You know, does this say something to you? That it's the Apostle Peter who says in his first epistle, "Humble yourself beneath the mighty hand of God, casting all your care upon Him, because He cares for you"? And you know, when you read that verse — that's in I Peter 5:6,7 — doesn't it have a certain poignancy that it's the man who was able to sleep in prison, with the possibility of being executed the next day, who says "Cast all your burdens and cares upon the Lord, because He cares for you"?

An angel comes and delivers him from prison. Now, you either believe that or you don't. You either believe that the angel prods him in the side and says, "Come quickly, and follow me," and as they dart through these doors, the door opens by itself and they're out in the street, and then suddenly the angel disappears. Now you either believe that or you don't. There is no more difficulty in believing that that believing in the incarnation.

There is no more difficulty in believing that than in believing in the resurrection. There is no more difficulty in believing that than in believing the ascension of Jesus. There is no more difficulty in believing that than in believing in life after death.

You know, there's a story about John Patton, John Patton the missionary to the New Hebrides. Extraordinary man with extraordinary wives...he had two wives...not at the same time, you understand, but in succession...and John Patton with his first wife is in the New Hebrides, and the natives are threatening to burn down the house in which he and his wife are living. And all night long John Patton and his wife spend the evening on their knees praying to God for deliverance. And by the morning they've disappeared. A year later, the chief of this tribe is converted, and John Patton asks him about this incident. He says to him, "Why didn't you burn the house down?" and the chief says to John Patton, "But who were all those men with you in the house? And around the house? With shining clothes and drawn swords?" And there was no one there, of course, except perhaps the ministry of angels. And you either believe that or you don't.

And Luke is giving you the bare facts of the story here, and saying this is the God we believe in, the God who can do extraordinary things, the God who can move mountains, the God who can open prison doors and deliver the Apostle Peter.

IV. And then, fourthly, a failure of a servant-girl.

Well, at least the failure of a servant-girl, but too the failure of the praying Christians in the upper room. It's a wonderful, wonderful story. I think it's my favorite story in all the Bible. They're in Mary's house, in the upper room. They're praying. They've been there for many days, perhaps. And all of a sudden — [knock, knock, knock] — there's a knock on the door, and the servant-girl, Rhoda, goes to the door. I don't know whether she looks through a grating of some kind, or whether the door was made of iron, or whether she simply, as Luke seems to suggest in the text, she simply recognizes his voice: "It's me, Peter!" And she doesn't open the door, she just goes running back to the disciples and says to the disciples, "Peter is outside!" [Knock, knock, knock!] And they say, "You're out of your mind. You're a crazy girl." {Knock, knock, knock!] And back she goes, eventually, and opens the door and brings Peter in. It's an extraordinary story because what have they been praying for? That Peter be released. And when he is released and is standing outside the door, Rhoda recognizes his voice, but the disciples inside can't believe that it's Peter. "It must be his angel," they say — which may be a reference to a servant, perhaps, that is sent from the prison with the last words of Jesus, rather than some kind of guardian angel, as history has interpreted that passage.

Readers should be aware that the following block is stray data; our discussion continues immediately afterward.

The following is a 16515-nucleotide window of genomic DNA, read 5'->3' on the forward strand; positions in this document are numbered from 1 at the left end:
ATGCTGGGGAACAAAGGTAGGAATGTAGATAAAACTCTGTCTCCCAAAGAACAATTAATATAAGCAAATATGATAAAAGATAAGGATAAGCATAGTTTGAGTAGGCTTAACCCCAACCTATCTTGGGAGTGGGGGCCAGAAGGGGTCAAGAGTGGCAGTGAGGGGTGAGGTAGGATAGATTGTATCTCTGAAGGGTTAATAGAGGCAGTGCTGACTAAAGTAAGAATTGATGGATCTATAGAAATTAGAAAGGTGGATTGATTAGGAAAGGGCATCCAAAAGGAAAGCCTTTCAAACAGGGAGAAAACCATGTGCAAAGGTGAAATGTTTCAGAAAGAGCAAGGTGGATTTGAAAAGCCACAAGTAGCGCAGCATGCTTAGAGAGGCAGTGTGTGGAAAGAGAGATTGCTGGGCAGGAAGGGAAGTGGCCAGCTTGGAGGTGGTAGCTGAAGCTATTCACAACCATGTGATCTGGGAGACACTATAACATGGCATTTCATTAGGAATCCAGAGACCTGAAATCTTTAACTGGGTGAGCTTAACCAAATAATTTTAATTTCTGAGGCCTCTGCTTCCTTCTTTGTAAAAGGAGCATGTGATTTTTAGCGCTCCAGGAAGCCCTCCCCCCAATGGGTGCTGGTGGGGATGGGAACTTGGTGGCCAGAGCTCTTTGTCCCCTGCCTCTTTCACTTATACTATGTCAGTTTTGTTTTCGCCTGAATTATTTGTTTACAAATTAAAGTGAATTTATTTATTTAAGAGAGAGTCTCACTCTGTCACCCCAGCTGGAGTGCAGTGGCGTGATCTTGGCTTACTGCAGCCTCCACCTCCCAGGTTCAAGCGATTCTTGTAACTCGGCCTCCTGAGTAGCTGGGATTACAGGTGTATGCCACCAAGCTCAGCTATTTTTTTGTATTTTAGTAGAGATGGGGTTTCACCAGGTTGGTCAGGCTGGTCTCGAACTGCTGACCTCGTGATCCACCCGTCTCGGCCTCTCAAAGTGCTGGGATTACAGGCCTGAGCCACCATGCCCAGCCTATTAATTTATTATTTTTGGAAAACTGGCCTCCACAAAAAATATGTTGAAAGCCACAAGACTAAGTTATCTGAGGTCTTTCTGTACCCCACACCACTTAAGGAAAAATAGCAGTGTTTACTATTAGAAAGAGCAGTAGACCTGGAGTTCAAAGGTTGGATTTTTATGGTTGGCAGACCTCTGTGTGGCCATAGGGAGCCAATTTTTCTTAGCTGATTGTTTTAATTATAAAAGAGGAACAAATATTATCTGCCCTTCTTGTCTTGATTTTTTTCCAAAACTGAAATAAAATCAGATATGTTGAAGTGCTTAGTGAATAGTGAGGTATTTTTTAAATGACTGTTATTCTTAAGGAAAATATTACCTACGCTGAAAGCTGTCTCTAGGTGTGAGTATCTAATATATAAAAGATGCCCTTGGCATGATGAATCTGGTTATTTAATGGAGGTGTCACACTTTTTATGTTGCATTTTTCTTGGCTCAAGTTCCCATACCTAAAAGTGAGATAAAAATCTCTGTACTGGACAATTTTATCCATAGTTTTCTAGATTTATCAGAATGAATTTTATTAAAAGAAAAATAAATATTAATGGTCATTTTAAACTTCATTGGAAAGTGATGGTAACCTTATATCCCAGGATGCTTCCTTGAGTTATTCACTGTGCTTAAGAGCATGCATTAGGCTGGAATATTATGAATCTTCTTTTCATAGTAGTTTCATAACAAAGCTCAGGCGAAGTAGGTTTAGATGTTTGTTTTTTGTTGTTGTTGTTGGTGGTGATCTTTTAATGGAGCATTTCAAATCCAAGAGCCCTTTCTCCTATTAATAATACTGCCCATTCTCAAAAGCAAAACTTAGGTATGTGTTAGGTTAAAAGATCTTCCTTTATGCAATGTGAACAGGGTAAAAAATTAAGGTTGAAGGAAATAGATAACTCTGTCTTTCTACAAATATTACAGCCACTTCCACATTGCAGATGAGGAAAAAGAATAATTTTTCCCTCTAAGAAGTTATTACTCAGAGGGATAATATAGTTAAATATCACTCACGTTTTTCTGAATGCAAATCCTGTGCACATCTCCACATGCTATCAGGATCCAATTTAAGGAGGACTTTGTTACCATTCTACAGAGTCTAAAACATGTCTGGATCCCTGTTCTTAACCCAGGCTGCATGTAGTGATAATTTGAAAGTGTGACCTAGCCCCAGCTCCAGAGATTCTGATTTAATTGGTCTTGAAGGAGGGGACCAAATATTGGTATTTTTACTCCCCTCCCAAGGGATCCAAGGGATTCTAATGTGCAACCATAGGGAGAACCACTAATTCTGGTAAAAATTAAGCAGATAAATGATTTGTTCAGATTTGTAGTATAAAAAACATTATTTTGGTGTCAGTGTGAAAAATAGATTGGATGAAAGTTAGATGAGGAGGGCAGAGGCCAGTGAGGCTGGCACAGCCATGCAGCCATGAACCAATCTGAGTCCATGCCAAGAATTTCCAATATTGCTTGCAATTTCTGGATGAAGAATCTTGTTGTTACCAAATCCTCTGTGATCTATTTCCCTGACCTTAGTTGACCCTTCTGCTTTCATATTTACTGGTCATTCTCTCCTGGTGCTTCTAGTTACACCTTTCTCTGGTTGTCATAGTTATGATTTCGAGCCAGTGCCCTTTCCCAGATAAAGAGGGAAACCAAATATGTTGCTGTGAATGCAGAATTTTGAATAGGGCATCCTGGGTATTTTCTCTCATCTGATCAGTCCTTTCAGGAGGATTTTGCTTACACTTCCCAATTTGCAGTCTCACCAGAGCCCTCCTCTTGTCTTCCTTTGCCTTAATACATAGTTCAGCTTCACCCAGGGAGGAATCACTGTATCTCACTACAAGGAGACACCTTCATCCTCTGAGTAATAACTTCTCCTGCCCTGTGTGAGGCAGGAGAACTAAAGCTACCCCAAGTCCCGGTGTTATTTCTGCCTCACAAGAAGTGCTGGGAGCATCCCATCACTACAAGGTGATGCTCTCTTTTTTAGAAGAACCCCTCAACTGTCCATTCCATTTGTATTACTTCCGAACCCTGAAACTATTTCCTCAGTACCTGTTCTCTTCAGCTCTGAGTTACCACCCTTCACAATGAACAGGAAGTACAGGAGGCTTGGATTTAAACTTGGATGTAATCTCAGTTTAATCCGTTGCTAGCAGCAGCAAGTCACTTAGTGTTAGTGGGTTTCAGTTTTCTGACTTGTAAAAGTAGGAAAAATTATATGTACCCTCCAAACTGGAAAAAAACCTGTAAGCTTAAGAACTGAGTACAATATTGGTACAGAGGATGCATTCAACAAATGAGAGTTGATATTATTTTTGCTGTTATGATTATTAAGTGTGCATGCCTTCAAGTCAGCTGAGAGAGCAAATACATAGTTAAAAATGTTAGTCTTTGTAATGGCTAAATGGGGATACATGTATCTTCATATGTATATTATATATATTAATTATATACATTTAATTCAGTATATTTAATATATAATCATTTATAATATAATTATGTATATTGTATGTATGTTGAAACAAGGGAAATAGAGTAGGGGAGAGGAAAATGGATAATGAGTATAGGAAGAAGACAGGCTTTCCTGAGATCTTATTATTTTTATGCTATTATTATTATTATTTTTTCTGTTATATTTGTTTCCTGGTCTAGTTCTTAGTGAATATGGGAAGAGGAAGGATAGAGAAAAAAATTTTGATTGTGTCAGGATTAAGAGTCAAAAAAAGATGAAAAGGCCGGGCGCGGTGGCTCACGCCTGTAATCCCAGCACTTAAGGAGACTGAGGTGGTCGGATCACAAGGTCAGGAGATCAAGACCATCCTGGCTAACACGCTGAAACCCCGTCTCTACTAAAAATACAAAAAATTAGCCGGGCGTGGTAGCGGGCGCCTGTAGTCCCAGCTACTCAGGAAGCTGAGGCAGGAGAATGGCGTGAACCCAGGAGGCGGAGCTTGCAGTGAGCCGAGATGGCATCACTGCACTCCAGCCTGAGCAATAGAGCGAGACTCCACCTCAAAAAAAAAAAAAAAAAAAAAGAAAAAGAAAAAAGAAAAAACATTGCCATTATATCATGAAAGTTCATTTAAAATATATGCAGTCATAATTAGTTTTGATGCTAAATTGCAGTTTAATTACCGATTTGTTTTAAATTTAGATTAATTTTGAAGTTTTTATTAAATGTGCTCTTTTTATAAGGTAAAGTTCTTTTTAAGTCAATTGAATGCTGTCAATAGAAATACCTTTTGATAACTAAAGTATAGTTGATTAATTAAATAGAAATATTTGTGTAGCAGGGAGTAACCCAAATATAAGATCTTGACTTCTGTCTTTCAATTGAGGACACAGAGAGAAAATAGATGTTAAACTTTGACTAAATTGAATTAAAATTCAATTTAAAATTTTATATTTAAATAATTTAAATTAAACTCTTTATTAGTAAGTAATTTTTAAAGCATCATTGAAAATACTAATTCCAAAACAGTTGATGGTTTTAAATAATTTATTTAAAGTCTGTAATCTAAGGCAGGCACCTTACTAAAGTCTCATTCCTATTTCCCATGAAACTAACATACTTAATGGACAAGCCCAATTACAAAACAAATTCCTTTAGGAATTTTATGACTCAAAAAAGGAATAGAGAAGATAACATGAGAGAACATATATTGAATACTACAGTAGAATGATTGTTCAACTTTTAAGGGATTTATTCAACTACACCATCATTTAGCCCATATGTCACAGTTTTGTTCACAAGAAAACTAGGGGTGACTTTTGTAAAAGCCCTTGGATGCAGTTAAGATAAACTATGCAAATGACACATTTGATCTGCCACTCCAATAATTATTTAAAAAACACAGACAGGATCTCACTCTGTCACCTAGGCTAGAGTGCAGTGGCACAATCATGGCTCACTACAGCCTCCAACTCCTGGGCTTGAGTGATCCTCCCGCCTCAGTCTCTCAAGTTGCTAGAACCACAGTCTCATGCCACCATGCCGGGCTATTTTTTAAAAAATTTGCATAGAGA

You have to smile. You have to smile, because you recognize yourself. How many times have you prayed for something with great fervency and with great zeal — and then immediately afterward say to yourself, "That can't possibly happen"? I find great reassurance in this passage, that even in this extraordinary time in which these disciples were living, there's still the mixture of faith and unbelief. "Lord, I believe, but help my unbelief." It's a tale, it's a narrative in which one disciple is taken away in his youth, in his usefulness, with so much before him that he could have done for the church; and another, spared, but spared in a different way than you might think, because Peter tells the disciples now, "Tell James and the rest of the disciples" [James that is the Lord's brother], and then disappears. This house was not, of course, a safe place to be in. He disappears and it almost sounds as though Luke himself didn't know where he went.

And you know, as you read The Acts of the Apostles, where is Peter? He'll pop up again at the Jerusalem Council in Acts 15, and that's about it. In Galatians 2, you'll infer that he's at least in Antioch; in Paul's letter to the Corinthians you'll discern that he's at least been in Corinth, and of course we all know that he ends up in Rome, and there will be crucified upside down by his own request. Because God spares him the limelight, the glory, if you will, is not going to be Peter's now. You know, you can imagine that this Lord's Day he would be on every news channel and every religious channel from now until his death, and doing and saying all kinds of things, and selling his book (!) and making a million. And instead, God has something different for Peter, and he must decrease now. Although there will be usefulness for Peter, he will decrease, that Paul may increase and be given the glory. And it's all about forgiveness. Are we willing to be that putty in the hands of a sovereign God to mold and fashion in a way that He desires? May God make it so.

Let's pray together.

Father, we thank You once again for this passage of Scripture. Teach us, instruct us; write it upon our hearts. Help us to realize afresh tonight that Your ways are not our ways, and Your thoughts are not our thoughts. And bless us, we pray, and encourage us in the gospel. And hear our prayer once again; for, Lord, we do believe, but help our unbelief. And all of this we ask in Jesus' name. Amen.

Please stand. Receive the Lord's benediction.

May the grace of our Lord and Savior Jesus Christ, and the love of God and the fellowship of the Holy Spirit be with each one of you now and forevermore. Amen.